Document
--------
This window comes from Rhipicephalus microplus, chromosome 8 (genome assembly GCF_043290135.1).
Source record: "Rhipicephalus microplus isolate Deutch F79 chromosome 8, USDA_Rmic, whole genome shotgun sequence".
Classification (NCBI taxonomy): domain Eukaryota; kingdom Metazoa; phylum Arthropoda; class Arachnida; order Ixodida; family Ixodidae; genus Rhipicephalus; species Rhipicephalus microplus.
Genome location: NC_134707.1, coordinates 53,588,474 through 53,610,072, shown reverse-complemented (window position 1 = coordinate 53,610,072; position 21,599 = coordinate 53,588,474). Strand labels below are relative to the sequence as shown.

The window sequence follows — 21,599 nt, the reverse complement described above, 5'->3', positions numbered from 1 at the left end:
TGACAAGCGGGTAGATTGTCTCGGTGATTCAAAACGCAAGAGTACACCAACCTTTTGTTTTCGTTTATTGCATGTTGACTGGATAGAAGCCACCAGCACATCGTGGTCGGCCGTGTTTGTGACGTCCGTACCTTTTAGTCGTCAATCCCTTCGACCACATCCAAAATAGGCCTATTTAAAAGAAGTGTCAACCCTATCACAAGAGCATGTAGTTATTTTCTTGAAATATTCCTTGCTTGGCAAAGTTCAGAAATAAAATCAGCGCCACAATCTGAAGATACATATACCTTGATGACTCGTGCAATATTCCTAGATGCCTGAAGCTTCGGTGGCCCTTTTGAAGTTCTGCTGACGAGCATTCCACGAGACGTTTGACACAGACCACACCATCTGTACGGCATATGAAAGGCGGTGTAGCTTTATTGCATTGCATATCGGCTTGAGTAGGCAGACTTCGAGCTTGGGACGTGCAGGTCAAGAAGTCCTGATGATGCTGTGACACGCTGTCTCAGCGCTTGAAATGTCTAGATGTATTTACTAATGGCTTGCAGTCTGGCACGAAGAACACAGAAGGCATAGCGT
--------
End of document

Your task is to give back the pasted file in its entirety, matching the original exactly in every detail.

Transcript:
This window comes from Rhipicephalus microplus, chromosome 8 (genome assembly GCF_043290135.1).
Source record: "Rhipicephalus microplus isolate Deutch F79 chromosome 8, USDA_Rmic, whole genome shotgun sequence".
Classification (NCBI taxonomy): domain Eukaryota; kingdom Metazoa; phylum Arthropoda; class Arachnida; order Ixodida; family Ixodidae; genus Rhipicephalus; species Rhipicephalus microplus.
Genome location: NC_134707.1, coordinates 53,588,474 through 53,610,072, shown reverse-complemented (window position 1 = coordinate 53,610,072; position 21,599 = coordinate 53,588,474). Strand labels below are relative to the sequence as shown.

The window sequence follows — 21,599 nt, the reverse complement described above, 5'->3', positions numbered from 1 at the left end:
TGACAAGCGGGTAGATTGTCTCGGTGATTCAAAACGCAAGAGTACACCAACCTTTTGTTTTCGTTTATTGCATGTTGACTGGATAGAAGCCACCAGCACATCGTGGTCGGCCGTGTTTGTGACGTCCGTACCTTTTAGTCGTCAATCCCTTCGACCACATCCAAAATAGGCCTATTTAAAAGAAGTGTCAACCCTATCACAAGAGCATGTAGTTATTTTCTTGAAATATTCCTTGCTTGGCAAAGTTCAGAAATAAAATCAGCGCCACAATCTGAAGATACATATACCTTGATGACTCGTGCAATATTCCTAGATGCCTGAAGCTTCGGTGGCCCTTTTGAAGTTCTGCTGACGAGCATTCCACGAGACGTTTGACACAGACCACACCATCTGTACGGCATATGAAAGGCGGTGTAGCTTTATTGCATTGCATATCGGCTTGAGTAGGCAGACTTCGAGCTTGGGACGTGCAGGTCAAGAAGTCCTGATGATGCTGTGACACGCTGTCTCAGCGCTTGAAATGTCTAGATGTATTTACTAATGGCTTGCAGTCTGGCACGAAGAACACAGAAGGCATAGCGT